The design features that make a powered wheelchair less likely to get damaged are not complicated. Because the baggage doors on aircraft tend to be short and wide, the most important design feature is that powered wheelchairs need to be able to be reconfigured in a lower overall height for air travel. Currently, many powered wheelchairs are tall and the only solution to fit these devices through the baggage door of an aircraft is to tip the device on its side. This is equivalent to rolling cars onto their sides to fit more vehicles into a parking garage. Fortunately, some existing powered wheelchairs with tilt and recline mechanisms have the ability to reduce in height, but users are typically not aware of why this height reduction is necessary. If a powered wheelchair can be reduced to 33 in. in height or less, it will fit into 99% of all commercial aircraft.

Powered wheelchair with reduced height from tilting and reclining in order to fit under cargo door

removable parts

Another important design feature is the ability to easily remove components, such as the joystick assembly. Easy removal of the joystick assembly will prevent damage to this expensive and critical component of every powered wheelchair. The electrical connector and the joystick itself should be designed with a quick release in order to remove the assembly without the use of tools. This component, along with removable foot supports, arm supports, head supports, seat and back cushions, etc. can all be removed and stored is a duffle bag in the overhead container or the closet on the aircraft to prevent them from getting lost or damaged. Airlines in the US are in favor of this procedure as it will prevent wheelchair parts from getting damaged or lost, as well as prevent passengers from becoming inconvenienced or stranded in their air travel experience.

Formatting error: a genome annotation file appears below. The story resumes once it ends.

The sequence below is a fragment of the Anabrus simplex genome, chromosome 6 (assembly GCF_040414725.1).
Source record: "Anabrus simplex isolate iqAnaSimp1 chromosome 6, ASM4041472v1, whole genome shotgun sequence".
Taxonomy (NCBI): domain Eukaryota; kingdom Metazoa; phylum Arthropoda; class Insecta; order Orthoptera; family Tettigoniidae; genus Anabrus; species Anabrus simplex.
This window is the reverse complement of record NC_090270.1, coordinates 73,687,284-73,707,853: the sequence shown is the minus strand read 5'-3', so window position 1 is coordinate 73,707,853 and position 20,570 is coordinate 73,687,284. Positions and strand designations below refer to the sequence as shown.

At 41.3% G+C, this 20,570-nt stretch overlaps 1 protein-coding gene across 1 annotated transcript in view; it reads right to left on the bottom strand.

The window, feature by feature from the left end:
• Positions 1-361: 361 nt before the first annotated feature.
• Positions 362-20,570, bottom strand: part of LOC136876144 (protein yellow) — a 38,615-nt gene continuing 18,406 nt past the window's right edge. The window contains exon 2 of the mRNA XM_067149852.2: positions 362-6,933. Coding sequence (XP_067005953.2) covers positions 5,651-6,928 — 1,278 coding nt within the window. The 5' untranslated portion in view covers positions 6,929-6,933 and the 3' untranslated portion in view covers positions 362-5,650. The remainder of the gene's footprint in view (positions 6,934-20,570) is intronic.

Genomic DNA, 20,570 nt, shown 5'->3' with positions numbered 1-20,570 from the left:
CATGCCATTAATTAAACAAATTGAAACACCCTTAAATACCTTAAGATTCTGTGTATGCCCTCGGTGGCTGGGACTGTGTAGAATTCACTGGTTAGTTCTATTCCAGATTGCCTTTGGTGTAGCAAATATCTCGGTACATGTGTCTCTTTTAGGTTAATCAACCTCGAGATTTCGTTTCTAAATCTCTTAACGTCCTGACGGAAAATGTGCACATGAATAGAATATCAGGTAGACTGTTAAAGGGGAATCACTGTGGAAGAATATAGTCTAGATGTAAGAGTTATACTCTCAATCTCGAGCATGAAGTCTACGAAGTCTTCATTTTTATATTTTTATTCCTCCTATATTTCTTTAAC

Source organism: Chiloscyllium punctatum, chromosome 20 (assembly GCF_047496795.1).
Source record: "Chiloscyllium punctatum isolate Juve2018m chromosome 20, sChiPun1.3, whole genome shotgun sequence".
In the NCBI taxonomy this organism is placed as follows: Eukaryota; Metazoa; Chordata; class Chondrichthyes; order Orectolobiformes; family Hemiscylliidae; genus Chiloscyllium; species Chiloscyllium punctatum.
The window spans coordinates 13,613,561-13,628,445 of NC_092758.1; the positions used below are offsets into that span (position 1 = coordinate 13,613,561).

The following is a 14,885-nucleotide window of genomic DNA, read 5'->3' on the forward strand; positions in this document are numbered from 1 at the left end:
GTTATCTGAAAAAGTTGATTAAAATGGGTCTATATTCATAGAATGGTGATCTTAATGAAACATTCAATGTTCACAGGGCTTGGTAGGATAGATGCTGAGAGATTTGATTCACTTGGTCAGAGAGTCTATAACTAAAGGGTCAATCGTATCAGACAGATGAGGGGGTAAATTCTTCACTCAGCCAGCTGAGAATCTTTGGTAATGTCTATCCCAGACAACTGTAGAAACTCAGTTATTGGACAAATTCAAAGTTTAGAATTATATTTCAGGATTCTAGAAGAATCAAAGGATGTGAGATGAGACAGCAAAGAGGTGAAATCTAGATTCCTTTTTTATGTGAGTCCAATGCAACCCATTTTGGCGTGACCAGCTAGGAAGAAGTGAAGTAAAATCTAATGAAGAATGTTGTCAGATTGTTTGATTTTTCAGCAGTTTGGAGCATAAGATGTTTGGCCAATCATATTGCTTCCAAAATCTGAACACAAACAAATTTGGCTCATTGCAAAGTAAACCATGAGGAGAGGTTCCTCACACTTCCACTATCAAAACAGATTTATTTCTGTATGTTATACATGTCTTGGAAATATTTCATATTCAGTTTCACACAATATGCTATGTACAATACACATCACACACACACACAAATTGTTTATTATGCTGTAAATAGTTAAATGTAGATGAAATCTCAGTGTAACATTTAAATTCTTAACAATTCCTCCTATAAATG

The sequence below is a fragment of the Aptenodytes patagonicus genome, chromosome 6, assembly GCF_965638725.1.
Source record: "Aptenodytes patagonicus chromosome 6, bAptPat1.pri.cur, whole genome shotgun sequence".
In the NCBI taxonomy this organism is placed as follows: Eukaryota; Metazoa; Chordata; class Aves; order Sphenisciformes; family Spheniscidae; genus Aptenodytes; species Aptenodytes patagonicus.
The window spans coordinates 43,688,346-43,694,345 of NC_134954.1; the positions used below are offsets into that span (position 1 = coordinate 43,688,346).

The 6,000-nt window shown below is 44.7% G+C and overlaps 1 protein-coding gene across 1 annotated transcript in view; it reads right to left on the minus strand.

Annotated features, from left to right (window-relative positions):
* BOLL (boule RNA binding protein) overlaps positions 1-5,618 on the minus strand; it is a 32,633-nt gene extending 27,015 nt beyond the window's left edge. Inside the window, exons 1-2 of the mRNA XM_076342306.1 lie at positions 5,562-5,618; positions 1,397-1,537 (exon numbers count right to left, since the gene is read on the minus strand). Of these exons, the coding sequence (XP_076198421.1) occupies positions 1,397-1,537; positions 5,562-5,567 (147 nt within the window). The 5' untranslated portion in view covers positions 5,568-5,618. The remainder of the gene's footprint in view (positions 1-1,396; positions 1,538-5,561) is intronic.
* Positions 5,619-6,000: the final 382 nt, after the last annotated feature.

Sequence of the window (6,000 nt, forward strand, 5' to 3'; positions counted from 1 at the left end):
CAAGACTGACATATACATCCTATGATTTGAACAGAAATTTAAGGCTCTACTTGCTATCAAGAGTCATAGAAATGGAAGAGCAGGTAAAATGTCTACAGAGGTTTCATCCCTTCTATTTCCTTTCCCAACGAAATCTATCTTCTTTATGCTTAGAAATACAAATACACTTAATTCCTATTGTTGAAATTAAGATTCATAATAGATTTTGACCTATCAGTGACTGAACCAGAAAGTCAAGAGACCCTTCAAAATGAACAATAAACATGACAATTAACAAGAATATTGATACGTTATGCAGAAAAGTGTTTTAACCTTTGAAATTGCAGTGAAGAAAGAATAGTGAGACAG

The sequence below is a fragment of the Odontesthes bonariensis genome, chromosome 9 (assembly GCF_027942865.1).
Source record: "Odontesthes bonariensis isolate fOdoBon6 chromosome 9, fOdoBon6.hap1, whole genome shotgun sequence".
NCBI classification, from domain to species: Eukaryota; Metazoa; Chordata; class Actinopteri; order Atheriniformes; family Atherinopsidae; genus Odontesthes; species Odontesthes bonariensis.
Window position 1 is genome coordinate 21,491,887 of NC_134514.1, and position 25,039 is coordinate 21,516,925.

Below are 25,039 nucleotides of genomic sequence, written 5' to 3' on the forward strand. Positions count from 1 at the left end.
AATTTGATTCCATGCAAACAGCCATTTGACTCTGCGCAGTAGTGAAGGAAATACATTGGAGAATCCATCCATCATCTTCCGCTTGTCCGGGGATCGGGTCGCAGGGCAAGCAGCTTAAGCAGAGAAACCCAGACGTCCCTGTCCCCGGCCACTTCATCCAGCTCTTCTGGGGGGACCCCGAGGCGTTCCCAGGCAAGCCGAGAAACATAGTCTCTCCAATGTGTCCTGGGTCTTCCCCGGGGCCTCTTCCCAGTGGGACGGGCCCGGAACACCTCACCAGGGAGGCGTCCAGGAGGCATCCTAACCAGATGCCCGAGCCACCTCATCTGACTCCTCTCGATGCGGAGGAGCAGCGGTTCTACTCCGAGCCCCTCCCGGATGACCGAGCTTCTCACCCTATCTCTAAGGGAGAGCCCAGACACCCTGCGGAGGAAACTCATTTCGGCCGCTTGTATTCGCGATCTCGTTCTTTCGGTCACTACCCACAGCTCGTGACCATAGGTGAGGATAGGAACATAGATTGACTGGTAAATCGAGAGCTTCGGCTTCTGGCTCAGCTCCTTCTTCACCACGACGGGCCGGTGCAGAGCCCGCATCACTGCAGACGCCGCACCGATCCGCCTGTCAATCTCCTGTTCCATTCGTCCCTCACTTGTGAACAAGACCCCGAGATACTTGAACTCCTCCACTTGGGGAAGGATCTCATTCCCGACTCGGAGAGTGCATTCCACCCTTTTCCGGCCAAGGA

Powered wheelchair with removable parts called out

non-spillable batteries


power isolation


drive disengagement system


manual lifting points


securement points

Mobility devices with a WC19 Transit Option, which meets the specifications of RESNA WC-4 Section 19, provide our tested securement points where the device may be safely secured during the flight. Otherwise, four tested securement points should be provided which may be secured with the use of securement slings or cargo straps. Securement points should be clearly labeled.

air travel configuration card

The new standard also requires air travel configuration information to be made available for all wheelchairs by means of an attached air travel configuration card designed to help prevent damage to wheelchairs during air travel. The Air Carrier Accessibility Advisory Committee would like to see this part of the standard adopted by reference in the US national RESNA wheelchair standards for application to all newly manufactured wheelchairs.

Air travel configuration card front side

Click on the button below for more information on the air travel configuration card.

next steps

The RESNA committee is now working on the Section 3 of the AT-1 standard that will address the procedures for transporting mobility devices into the cargo hold of aircraft to be secured for flight and then back to the passenger in the jetway at the end of the flight. Testing of these wheelchairs for air travel is taking place at the Beneficial Designs design and testing facility.